Expert Warns Third of Israelis Vulnerable as Children's COVID Vaccine Drive Begins

Israel begins to vaccinate younger children as figures signal an end to the country's downward trend in new coronavirus cases and alarming experts

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A woman dressed as Wonder Woman hugs her daughter dressed as Snow White while she receives her first dose of COVID-19 vaccine
A woman dressed as Wonder Woman hugs her daughter dressed as Snow White while she receives her first dose of COVID-19 vaccineCredit: Luisa Gonzalez/Reuters

Health Minister Nitzan Horowitz kicked off on Tuesday a nationwide coronavirus vaccination campaign for younger children at a health clinic in Tel Aviv, only a day after Israel's top expert, Prof. Ran Balicer, warned that a third of Israelis are still unvaccinated.

In an interview published on the Hebrew news site Ynet on Monday, Balicer, head of an expert panel advising Israel's Health Ministry on COVID-19, said that “more than a third of the population is vulnerable,” referencing unvaccinated children and people who have not received their booster shots. 

Israel's rising rate of infection – also known as the R number, or the average number of people each coronavirus carrier infects – reached 1.8 on Tuesday, signalling an end to Israel's downward trend in new cases and alarming experts.

In an interview with public broadcaster Kan, Prof. Balicer warned that Israel has a "precious and limited" time period in which authorities can strengthen the health system and allocate necessary resources before another virus surge.

Many health experts have pointed to a rising tide of cases among young children in particular, which have accounted for nearly half of all new cases in recent weeks

“The vaccine is safe, effective, [and] protects children from the coronavirus and its complications which is most important, and also prevents adult infection and general infection,” Horowitz declared in a tweet showcasing photos of children being inoculated.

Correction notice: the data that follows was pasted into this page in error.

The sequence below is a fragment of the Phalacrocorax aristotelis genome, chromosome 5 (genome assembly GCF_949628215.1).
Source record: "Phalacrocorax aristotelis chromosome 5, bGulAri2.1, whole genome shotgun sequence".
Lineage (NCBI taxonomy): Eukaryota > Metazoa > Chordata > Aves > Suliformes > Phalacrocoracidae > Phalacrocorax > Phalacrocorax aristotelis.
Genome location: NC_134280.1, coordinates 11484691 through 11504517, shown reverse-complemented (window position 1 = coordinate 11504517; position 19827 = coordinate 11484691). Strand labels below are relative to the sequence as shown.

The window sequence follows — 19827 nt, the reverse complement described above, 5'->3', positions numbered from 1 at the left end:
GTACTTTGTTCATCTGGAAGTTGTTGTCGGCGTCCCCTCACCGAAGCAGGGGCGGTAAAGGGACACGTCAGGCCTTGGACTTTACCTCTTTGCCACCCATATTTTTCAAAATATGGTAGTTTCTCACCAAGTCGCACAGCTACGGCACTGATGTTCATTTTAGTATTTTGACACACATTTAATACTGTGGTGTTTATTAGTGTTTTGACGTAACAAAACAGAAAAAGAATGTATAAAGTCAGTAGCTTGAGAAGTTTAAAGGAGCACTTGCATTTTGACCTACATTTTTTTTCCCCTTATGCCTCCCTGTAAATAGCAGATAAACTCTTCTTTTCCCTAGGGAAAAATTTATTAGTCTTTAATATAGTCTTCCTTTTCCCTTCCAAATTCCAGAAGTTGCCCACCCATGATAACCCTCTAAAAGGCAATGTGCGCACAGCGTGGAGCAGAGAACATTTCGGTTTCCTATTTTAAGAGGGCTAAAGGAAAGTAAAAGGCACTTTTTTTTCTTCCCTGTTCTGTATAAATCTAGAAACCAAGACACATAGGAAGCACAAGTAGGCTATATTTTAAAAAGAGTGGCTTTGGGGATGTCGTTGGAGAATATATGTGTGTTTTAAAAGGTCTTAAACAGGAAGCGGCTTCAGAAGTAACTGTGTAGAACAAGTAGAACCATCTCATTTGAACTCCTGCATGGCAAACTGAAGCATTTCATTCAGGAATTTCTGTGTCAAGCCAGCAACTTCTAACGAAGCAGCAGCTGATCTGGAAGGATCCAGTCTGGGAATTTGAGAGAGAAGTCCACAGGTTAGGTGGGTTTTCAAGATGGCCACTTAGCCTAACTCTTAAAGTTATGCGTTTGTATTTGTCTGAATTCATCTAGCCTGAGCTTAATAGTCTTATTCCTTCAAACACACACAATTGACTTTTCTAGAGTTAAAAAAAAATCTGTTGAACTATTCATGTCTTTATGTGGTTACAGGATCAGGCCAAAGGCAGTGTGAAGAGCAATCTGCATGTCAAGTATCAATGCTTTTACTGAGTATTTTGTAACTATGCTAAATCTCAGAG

In an interview with public broadcaster Kan on Monday, Horowitz stated that he expected that Israel would vaccinate “a significant percentage of Israeli children” within a matter of months and that parents shouldn’t worry about the vaccine’s safety as “millions of children” had already been vaccinated worldwide.

An opinion poll conducted at the beginning of October by Liora Shmueli of Bar-Ilan University, found that among 894 parents of Israeli children aged 5 to 11, 57 percent expressed willingness to vaccinate their kids against the coronavirus this coming winter if the vaccine is approved and available.

The drive to inoculate Israeli children began nine days after the Health Ministry approved pediatric vaccines for children aged five-11 and about two-and-a-half weeks after the U.S. began its own childhood immunization campaign. On Sunday, Prime Minister Naftali Bennett warned that Israel stands “at the brink of what seems to be a wave of coronavirus infections among children.”

In the first 24 hours after the countrys four health care providers began scheduling appointments for children, Sunday evening, about 25,000 slots were filled. That represents 2.5 percent of the 1 million children in this age group who are eligible to receive the vaccine now (in addition to about 224,000 children who have recovered from a coronavirus infection).

Some 224,000 children in Israel ages five to 11 have tested positive for the coronavirus between March 2020, when the pandemic began in the country, and October 2021, according to the Health Ministry says. As COVID-19 has increasingly become a pandemic of the unvaccinated with the success of Israel’s booster shot campaign, children have accounted for a growing share of new infections.

In August, 40,473 children in this age group tested positive for the virus. Of them, 32,000 had no COVID-19 symptoms. Coronavirus infections among this age group peaked in September, when the new school year began and many Israeli Jews were in close quarters at home or in synagogues for the High Holy Days. In September, about 100,000 children aged 0-15 tested positive for the coronavirus, including 59,000 aged five-11.

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